Cut melons from Kroger, Walmart linked to Salmonella outbreak



It said there are 60 cases between Illinois, Missouri, Indiana, Michigan, and Ohio.

Most of the 60 people who have been infected with the strain of salmonella purchased pre-cut melon from either a Walmart or Kroger store, according to a release.

If you're an OH resident and purchased pre-cut melon from Walmart, or don't remember where you bought the pre-cut melon, throw it away. If you have eaten a contaminated pre-cut melon and experience diarrhea, fever and cramps go see a doctor immediately.

The U.S. Food and Drug Administration is now trying to find the supplier to affected stores. Signs of illness typically occur within 12 to 72 hours and last for four to seven days.

According to the CDC, there's 10 confirmed cases in Missouri and six in IL.

The CDC is not recommending that people avoid whole melons. The CDC investigation indicates pre-cut melons, including fruit salads, are a likely source of this multistate outbreak. It only applies to pre-cut melon and fruit salad mixes containing melon. Other grocery stores could be added to the list. The elderly, infants and people with compromised immune systems have the highest risk for serious illness.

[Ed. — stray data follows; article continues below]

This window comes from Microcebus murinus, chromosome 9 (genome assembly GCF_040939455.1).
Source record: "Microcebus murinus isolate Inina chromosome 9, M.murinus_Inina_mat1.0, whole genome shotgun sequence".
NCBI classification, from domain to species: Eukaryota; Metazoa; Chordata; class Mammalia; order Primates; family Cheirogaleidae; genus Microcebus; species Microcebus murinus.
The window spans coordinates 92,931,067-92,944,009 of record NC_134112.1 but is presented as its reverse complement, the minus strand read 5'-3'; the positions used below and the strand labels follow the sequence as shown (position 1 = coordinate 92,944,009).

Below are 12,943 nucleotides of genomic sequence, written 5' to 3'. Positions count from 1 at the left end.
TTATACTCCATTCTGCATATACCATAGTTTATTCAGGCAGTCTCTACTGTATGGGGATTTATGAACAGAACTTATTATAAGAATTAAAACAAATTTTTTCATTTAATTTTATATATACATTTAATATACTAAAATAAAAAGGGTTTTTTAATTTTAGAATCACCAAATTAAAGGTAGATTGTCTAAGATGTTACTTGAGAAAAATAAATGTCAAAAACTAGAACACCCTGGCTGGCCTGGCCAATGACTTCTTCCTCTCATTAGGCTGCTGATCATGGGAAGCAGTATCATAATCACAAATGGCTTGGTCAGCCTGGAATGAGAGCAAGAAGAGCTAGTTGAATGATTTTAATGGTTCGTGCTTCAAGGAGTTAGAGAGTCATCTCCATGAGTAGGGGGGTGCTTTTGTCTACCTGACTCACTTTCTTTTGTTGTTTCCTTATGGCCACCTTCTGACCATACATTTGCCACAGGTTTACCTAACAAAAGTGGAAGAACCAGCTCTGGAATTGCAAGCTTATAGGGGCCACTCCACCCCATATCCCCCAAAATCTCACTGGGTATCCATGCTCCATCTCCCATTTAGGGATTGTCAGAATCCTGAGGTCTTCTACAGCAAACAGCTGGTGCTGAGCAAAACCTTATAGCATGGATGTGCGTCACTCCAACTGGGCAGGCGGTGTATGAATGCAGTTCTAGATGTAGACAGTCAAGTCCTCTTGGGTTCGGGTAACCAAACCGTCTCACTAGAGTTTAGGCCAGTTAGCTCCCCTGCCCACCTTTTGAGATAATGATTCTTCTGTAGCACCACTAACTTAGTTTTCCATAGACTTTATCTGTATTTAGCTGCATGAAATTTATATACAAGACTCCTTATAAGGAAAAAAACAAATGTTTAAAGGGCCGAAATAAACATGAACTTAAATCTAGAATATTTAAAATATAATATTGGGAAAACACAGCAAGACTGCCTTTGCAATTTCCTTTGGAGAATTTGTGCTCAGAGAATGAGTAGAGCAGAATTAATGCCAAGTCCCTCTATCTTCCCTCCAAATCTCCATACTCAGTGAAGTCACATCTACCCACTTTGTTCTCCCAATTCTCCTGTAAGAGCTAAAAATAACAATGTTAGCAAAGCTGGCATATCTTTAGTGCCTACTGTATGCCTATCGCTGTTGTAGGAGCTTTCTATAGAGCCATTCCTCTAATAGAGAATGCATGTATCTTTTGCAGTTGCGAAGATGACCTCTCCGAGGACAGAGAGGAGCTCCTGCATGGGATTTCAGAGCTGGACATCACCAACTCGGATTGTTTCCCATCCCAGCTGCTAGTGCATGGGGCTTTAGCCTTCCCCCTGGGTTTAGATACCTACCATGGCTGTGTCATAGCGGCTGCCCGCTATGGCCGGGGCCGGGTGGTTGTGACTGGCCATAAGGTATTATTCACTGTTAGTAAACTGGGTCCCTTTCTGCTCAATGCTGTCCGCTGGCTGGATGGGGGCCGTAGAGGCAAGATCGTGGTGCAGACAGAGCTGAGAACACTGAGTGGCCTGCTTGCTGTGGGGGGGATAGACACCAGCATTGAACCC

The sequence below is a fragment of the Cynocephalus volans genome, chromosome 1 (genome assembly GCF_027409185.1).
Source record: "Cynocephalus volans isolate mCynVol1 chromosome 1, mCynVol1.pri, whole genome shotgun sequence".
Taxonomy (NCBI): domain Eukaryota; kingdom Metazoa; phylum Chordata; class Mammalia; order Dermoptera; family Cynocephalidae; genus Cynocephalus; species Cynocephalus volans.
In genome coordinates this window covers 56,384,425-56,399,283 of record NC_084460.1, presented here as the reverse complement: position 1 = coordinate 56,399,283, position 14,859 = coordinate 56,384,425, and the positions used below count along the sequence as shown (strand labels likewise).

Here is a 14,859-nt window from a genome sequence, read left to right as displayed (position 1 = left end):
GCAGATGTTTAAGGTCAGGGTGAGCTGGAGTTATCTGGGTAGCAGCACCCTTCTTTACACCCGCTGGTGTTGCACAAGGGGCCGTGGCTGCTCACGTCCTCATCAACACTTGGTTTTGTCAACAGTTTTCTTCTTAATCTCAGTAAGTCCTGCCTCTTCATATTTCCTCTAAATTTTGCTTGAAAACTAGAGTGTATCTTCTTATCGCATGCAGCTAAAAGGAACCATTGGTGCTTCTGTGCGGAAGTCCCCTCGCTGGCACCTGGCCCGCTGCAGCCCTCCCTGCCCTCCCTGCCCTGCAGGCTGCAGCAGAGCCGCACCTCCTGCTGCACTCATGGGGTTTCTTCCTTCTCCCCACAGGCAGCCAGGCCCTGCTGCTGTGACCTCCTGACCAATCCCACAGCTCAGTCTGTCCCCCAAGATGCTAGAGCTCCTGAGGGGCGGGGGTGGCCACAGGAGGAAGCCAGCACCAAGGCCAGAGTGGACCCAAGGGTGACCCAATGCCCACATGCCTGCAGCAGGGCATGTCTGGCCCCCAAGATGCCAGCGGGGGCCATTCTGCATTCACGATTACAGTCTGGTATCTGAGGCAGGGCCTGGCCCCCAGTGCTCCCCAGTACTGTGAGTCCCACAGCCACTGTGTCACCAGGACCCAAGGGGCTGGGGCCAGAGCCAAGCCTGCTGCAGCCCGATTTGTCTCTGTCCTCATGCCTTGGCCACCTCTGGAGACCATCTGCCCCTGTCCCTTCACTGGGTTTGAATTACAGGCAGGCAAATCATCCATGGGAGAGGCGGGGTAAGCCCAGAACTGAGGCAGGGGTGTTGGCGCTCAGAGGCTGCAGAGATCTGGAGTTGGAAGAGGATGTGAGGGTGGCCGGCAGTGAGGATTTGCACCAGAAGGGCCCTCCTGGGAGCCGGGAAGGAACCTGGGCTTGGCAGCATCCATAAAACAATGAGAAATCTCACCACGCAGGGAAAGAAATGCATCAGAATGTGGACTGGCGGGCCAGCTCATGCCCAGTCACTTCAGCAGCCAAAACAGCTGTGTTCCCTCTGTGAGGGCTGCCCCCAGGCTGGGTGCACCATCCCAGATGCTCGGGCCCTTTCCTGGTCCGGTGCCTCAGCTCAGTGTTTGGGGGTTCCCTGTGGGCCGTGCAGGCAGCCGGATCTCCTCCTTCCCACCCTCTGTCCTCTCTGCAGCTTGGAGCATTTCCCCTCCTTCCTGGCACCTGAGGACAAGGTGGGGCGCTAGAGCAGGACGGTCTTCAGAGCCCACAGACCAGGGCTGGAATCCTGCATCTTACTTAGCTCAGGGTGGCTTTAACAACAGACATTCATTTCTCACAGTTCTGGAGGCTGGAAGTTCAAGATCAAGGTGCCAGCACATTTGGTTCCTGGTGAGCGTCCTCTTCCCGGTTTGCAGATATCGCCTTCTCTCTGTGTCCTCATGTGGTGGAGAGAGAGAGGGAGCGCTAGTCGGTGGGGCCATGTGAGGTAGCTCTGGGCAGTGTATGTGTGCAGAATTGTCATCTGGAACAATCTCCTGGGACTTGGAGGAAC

So far all the illnesses in Missouri have been traced to melon purchased at Walmart stores, but the CDC said the investigation is ongoing and the alert may expand to include other chains. Make sure to wash the melons before you start cutting. Our Salmonella lawyers have litigated Salmonella cases stemming from outbreaks traced to a variety of foods, such as cantaloupe, tomatoes, ground turkey, salami, sprouts, cereal, peanut butter, and food served in restaurants. In rare cases, salmonella infection can cause death when a person is not treated promptly with antibiotics.